In 1889, the first mass-produced women’s bicycle, known as the Pscyho ladies’ bicycle (yes, that’s its real name), was introduced in Britain and soon imported to the United States. The drop-frame bicycle, like the tricycle, made it possible for women to ride in conventional clothing. However, it was not without flaws. For one thing, drop-frame bicycles were heavier and had less structural integrity. In addition, women’s skirts were still a hazard, so the bicycles tended to be equipped with a chain guard, a skirt guard, and fenders. All of these accouterments made them even heavier.
Some people probably thought women’s heavier bicycles were for the best, it was frowned upon for women to ride too quickly (known as scorching). Even a heavy bicycle was less cumbersome than a tricycle– and less expensive, and women took to it in scores. There are no precise numbers, but Ross Petty estimated that by 1896 there were between 1.3 and 3.25 million women riding bicycles in Britain, France, Germany, and the United States. David V. Herlihy wrote that women purchased about one third of bicycles in the United States. So, women were a significant percentage of the market in the 1890s.
Women faced obstacles to becoming bicyclists, but it was easier for Anglo women of means to be accepted than it was for black cyclists such as the bicycle champion Marshall Walter “Major” Taylor. Major Taylor was not allowed to race against white cyclists in the Southern United states. In 1892, The League of American Wheelmen (LAW) stated that men of all races could join, but in 1894 black individuals were banned from joining, partially due to pressure from southern members. This topic, like the topic of gender in bicycling, is too important to be addressed in one paragraph (or one post). Jesse Gant’s post “Whites on Bikes” addresses racial exclusivity during the nineteenth century, although of course racism continues to be an issue in modern bicycling.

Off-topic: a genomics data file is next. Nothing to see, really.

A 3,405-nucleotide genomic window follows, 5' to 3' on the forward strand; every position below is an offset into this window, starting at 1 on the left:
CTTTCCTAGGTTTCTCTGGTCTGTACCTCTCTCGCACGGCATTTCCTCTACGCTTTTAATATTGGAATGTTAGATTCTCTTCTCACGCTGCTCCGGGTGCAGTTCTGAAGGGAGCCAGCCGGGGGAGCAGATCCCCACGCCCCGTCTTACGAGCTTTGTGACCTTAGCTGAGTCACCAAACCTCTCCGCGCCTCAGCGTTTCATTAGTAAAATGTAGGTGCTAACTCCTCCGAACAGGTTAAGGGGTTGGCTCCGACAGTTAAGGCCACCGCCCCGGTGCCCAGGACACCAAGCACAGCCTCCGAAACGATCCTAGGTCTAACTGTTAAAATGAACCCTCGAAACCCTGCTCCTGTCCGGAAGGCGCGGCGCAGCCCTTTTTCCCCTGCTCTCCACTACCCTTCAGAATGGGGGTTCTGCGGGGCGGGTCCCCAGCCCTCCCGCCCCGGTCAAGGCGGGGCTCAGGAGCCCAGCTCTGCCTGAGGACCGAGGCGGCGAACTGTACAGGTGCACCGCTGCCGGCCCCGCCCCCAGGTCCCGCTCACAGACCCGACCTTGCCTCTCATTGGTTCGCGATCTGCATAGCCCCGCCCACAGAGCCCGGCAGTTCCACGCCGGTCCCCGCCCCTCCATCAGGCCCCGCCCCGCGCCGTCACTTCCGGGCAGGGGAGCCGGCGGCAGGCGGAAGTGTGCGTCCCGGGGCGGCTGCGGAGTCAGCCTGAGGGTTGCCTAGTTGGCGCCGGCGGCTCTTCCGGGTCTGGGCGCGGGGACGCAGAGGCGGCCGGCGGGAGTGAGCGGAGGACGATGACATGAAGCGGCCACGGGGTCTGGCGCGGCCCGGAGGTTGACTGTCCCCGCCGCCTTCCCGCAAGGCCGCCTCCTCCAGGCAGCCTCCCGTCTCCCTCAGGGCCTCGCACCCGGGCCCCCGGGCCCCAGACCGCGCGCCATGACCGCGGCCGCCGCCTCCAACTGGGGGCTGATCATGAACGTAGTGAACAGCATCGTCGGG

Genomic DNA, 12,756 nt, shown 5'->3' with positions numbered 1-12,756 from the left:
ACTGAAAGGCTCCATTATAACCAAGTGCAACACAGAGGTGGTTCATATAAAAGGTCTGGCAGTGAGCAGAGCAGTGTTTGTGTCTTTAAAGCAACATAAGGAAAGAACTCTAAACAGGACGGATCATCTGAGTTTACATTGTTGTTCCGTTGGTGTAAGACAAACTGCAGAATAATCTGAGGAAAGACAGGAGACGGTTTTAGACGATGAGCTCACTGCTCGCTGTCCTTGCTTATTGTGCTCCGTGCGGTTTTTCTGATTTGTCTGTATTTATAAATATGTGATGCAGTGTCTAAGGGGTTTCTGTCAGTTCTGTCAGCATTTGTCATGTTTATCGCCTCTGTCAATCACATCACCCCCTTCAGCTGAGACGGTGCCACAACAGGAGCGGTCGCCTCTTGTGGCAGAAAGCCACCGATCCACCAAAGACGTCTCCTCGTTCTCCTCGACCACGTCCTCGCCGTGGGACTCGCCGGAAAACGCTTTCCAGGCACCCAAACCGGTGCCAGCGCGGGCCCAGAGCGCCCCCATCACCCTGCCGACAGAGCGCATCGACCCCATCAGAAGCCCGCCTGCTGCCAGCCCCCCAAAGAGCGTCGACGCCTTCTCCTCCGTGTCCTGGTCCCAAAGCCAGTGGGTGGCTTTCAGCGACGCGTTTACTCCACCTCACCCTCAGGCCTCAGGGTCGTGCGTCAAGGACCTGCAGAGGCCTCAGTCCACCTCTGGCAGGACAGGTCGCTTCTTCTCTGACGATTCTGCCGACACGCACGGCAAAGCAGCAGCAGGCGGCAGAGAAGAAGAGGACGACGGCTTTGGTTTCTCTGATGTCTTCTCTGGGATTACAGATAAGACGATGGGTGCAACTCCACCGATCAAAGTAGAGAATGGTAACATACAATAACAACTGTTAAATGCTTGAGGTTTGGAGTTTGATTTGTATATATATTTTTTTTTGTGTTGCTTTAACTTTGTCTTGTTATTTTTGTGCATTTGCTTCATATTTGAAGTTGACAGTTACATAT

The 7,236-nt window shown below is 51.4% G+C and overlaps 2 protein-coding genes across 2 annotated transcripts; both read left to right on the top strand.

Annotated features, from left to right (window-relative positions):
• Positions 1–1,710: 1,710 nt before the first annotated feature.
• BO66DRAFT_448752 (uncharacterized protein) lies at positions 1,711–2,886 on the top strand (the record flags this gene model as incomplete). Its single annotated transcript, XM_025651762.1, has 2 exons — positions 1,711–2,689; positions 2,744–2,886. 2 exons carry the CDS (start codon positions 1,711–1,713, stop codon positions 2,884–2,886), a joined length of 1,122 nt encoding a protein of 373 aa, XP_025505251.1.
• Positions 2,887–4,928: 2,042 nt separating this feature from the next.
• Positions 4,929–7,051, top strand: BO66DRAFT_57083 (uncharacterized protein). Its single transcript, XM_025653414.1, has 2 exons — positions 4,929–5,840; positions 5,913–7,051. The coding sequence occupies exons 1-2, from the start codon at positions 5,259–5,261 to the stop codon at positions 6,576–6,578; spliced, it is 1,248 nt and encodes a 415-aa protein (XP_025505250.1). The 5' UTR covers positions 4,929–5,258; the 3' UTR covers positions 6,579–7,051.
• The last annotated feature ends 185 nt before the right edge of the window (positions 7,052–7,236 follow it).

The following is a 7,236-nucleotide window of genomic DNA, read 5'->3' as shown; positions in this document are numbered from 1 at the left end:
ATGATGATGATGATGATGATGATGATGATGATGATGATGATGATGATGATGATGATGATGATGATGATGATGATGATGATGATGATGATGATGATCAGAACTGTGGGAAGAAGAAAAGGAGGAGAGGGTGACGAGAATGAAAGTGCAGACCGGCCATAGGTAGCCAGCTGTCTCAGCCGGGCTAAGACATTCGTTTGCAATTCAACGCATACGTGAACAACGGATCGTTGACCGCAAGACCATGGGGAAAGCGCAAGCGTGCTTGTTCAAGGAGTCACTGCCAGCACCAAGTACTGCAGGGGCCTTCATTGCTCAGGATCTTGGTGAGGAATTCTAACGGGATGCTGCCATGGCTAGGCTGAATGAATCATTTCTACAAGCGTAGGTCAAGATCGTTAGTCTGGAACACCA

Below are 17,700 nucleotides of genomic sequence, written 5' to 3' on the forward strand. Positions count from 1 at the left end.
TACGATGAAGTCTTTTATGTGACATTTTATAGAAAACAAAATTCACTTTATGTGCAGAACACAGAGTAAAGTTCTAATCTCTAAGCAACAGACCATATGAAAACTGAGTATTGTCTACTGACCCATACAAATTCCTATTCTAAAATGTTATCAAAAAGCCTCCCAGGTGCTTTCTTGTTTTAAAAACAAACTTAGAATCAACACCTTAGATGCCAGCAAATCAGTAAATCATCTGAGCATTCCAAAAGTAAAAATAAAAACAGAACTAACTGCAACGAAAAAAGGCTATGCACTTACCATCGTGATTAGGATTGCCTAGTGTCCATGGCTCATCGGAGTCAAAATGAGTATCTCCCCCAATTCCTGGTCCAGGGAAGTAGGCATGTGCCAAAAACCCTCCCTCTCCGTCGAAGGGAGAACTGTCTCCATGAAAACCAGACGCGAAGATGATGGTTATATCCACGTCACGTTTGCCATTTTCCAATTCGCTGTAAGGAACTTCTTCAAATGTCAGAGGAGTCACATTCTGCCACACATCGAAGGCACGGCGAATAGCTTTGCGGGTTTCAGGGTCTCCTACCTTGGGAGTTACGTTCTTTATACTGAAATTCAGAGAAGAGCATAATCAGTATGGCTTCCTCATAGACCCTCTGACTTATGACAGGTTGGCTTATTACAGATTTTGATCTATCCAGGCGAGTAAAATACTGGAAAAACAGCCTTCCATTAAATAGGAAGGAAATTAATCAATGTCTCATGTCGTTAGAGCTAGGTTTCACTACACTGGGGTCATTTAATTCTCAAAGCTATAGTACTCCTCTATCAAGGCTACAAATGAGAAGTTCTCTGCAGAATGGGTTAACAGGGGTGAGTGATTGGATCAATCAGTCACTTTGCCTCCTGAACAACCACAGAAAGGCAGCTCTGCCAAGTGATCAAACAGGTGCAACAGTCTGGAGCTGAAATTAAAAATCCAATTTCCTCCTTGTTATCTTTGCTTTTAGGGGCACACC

When women took up tricycling in the 1880s, the first question asked tended to be, “What should I wear?” Both men’s and women’s clothing during the 19th century was much more structured than most of the clothing we wear today. But at least men were able to wear pants. Women had to find a way to dress that looked appropriate (i.e. modest and fashionable), but was not hazardous.
Women who could afford to own tricycles were women of means, so they were able to afford specialized clothing for cycling. For women who had different dresses for walking, taking tea, and dinner, it would have made sense to have a different dress for tricycling as well. Granted, specialized cycling clothing in the 1880s did not look terribly different from other types of women’s dress. Unfortunately, I have not found any existing tricycling dresses, although it is possible some exist but no one knows they were used for tricycling.
Riding habit, circa 1885. At left, the skirt is down for riding, at right it is up for walking. Metropolitan Museum of Art, 1979.385.3